In discussing the amazing opportunity that lies before the 23rd million Australian who joined us last night, Michael Pascoe says that perhaps the most significant thing about being Australian is redemption.
‘…it came down to redemption, to giving people a second chance.’
Pascoe says that while he hoped baby 23 million would make the most of its first chance at a lucky life, he agreed with John Menadue that being Australian is all about the great second chance. Here’s some of what Menadue wrote at Australia Day:
‘…whether Australian born, migrants or refugees an equal opportunity in life, a second chance. That ethos of redemption is a core part of our history…. A friend of mine, Ian McAuley, said that whilst the British sent the puritans to America, they sent convicts to Australia and that we got the better of the deal. The underprivileged and the outcasts in Australia got a second chance.’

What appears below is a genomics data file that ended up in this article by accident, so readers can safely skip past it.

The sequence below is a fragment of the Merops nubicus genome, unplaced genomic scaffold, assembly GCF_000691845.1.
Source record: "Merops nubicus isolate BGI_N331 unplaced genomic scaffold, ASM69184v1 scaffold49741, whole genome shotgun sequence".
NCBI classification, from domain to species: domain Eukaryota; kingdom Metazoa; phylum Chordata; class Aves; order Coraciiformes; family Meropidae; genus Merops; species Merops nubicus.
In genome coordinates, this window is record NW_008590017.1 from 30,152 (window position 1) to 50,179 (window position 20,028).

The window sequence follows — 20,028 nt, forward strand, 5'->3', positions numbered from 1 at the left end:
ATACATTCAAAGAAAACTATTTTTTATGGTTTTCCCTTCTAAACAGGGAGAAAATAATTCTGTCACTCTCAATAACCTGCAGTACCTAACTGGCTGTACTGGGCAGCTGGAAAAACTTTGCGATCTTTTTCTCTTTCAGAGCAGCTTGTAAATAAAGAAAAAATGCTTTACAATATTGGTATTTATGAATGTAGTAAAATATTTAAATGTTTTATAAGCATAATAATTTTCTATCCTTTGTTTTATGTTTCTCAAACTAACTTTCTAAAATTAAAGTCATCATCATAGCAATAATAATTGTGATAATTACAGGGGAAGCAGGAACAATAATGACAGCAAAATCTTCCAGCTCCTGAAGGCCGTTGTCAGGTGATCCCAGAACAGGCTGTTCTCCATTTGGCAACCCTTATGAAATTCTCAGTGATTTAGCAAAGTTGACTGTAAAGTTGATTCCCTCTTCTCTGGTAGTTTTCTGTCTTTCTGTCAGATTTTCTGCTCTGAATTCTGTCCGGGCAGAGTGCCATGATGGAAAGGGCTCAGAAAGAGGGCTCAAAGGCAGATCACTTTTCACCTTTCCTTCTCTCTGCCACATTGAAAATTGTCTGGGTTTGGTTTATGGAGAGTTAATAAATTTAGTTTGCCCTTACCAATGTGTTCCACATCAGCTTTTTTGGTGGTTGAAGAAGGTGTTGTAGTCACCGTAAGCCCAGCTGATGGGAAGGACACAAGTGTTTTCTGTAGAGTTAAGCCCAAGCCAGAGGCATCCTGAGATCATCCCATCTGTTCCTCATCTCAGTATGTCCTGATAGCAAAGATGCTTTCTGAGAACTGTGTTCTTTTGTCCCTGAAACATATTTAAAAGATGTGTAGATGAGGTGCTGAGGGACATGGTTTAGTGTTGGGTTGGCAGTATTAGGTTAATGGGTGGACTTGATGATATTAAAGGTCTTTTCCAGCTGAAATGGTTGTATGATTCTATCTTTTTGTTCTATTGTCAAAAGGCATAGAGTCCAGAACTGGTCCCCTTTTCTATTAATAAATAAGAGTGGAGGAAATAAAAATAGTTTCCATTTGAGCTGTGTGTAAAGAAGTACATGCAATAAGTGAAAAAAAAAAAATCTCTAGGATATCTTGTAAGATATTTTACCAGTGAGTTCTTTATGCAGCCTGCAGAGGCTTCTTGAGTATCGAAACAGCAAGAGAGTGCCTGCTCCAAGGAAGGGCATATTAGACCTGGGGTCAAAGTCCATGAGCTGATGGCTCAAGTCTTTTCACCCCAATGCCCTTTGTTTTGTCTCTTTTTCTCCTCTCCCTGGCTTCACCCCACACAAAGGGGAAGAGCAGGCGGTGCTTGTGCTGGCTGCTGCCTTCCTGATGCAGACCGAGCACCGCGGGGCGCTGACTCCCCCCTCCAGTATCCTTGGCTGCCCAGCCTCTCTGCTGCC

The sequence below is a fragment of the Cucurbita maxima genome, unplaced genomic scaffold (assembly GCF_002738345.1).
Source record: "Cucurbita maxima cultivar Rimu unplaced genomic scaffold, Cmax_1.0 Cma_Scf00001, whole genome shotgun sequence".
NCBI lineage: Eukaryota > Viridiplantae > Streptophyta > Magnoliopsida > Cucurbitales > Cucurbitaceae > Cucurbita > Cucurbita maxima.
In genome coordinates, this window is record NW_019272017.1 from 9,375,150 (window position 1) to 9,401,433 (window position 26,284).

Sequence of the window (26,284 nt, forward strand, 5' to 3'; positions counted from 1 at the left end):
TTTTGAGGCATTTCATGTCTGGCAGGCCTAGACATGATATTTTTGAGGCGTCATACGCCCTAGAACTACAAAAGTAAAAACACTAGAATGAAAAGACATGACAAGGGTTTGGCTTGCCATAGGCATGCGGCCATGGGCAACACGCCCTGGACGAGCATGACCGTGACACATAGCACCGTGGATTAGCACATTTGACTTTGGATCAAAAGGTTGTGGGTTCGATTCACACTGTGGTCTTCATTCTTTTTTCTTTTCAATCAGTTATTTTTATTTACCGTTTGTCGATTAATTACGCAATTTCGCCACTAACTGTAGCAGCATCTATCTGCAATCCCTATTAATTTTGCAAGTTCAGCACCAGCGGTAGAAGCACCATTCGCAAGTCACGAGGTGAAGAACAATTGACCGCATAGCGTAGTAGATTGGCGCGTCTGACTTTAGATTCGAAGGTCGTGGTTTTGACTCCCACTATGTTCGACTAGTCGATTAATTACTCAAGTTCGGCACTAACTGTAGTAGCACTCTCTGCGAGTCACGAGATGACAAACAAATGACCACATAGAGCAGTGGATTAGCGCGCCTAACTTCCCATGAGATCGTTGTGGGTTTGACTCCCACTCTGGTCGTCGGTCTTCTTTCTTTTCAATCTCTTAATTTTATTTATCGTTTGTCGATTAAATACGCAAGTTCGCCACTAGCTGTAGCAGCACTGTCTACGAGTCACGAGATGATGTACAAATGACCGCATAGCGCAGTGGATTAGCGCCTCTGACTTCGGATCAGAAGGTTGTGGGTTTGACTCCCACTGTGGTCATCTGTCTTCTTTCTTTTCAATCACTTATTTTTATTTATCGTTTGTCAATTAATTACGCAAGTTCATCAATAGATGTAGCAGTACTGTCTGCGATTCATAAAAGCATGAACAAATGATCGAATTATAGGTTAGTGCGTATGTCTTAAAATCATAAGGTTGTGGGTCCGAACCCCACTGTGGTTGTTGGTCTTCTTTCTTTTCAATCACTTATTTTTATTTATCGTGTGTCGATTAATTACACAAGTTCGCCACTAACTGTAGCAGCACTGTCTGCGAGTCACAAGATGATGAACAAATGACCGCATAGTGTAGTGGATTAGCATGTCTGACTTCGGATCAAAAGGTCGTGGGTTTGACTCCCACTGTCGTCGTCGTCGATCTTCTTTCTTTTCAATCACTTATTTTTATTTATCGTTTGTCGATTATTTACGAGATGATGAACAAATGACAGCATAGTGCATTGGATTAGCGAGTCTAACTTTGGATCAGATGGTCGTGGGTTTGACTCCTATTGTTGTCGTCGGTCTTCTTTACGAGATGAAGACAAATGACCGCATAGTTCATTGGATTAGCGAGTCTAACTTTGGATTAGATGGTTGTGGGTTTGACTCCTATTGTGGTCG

We see redemption also in Anzac Day and perhaps this is why it has become such a powerful national symbol. Young Australians caught up in a military mistake, a tactical disaster and a human tragedy find a way to redeem this hopelessness through courage, self-sacrifice, comradery and humour. We may have lost the battle and many thousands of sons, but we bought at great price a sense of national identity and pride.
If that is true, if as Pascoe, Menadue and McAuley seem to agree – redemption is at the core of who we are – then there is great hope because national redemption is still needed. Read more